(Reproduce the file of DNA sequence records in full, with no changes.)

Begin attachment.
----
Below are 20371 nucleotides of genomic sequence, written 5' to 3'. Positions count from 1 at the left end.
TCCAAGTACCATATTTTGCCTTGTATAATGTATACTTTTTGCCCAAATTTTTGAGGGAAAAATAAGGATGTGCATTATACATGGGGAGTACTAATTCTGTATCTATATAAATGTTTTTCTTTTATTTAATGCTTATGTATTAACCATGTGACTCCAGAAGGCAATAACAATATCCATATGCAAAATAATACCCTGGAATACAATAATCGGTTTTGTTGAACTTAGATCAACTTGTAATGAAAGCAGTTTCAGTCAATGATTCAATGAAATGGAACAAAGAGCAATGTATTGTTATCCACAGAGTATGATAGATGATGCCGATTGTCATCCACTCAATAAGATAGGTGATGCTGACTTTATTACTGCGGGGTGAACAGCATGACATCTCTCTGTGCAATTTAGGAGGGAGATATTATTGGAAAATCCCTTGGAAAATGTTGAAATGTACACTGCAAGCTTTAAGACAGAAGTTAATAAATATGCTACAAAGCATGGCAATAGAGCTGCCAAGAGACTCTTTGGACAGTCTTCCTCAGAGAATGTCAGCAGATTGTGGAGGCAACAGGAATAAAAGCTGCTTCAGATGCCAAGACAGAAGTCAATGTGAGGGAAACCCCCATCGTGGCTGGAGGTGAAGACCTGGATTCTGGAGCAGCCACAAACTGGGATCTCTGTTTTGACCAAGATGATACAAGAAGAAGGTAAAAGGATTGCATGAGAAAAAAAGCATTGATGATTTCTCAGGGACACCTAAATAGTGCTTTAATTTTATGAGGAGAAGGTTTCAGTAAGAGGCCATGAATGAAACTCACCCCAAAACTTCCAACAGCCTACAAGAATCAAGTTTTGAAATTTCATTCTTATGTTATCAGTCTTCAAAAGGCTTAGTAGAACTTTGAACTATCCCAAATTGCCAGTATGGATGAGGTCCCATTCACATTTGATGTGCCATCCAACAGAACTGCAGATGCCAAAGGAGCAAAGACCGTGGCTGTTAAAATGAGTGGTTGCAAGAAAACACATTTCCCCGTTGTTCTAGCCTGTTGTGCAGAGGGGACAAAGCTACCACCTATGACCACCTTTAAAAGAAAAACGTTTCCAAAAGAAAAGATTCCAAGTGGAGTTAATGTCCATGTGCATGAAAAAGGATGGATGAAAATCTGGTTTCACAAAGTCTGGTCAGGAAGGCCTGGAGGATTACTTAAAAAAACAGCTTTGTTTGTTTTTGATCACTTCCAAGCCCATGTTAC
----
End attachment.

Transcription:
Below are 20371 nucleotides of genomic sequence, written 5' to 3'. Positions count from 1 at the left end.
TCCAAGTACCATATTTTGCCTTGTATAATGTATACTTTTTGCCCAAATTTTTGAGGGAAAAATAAGGATGTGCATTATACATGGGGAGTACTAATTCTGTATCTATATAAATGTTTTTCTTTTATTTAATGCTTATGTATTAACCATGTGACTCCAGAAGGCAATAACAATATCCATATGCAAAATAATACCCTGGAATACAATAATCGGTTTTGTTGAACTTAGATCAACTTGTAATGAAAGCAGTTTCAGTCAATGATTCAATGAAATGGAACAAAGAGCAATGTATTGTTATCCACAGAGTATGATAGATGATGCCGATTGTCATCCACTCAATAAGATAGGTGATGCTGACTTTATTACTGCGGGGTGAACAGCATGACATCTCTCTGTGCAATTTAGGAGGGAGATATTATTGGAAAATCCCTTGGAAAATGTTGAAATGTACACTGCAAGCTTTAAGACAGAAGTTAATAAATATGCTACAAAGCATGGCAATAGAGCTGCCAAGAGACTCTTTGGACAGTCTTCCTCAGAGAATGTCAGCAGATTGTGGAGGCAACAGGAATAAAAGCTGCTTCAGATGCCAAGACAGAAGTCAATGTGAGGGAAACCCCCATCGTGGCTGGAGGTGAAGACCTGGATTCTGGAGCAGCCACAAACTGGGATCTCTGTTTTGACCAAGATGATACAAGAAGAAGGTAAAAGGATTGCATGAGAAAAAAAGCATTGATGATTTCTCAGGGACACCTAAATAGTGCTTTAATTTTATGAGGAGAAGGTTTCAGTAAGAGGCCATGAATGAAACTCACCCCAAAACTTCCAACAGCCTACAAGAATCAAGTTTTGAAATTTCATTCTTATGTTATCAGTCTTCAAAAGGCTTAGTAGAACTTTGAACTATCCCAAATTGCCAGTATGGATGAGGTCCCATTCACATTTGATGTGCCATCCAACAGAACTGCAGATGCCAAAGGAGCAAAGACCGTGGCTGTTAAAATGAGTGGTTGCAAGAAAACACATTTCCCCGTTGTTCTAGCCTGTTGTGCAGAGGGGACAAAGCTACCACCTATGACCACCTTTAAAAGAAAAACGTTTCCAAAAGAAAAGATTCCAAGTGGAGTTAATGTCCATGTGCATGAAAAAGGATGGATGAAAATCTGGTTTCACAAAGTCTGGTCAGGAAGGCCTGGAGGATTACTTAAAAAAACAGCTTTGTTTGTTTTTGATCACTTCCAAGCCCATGTTAC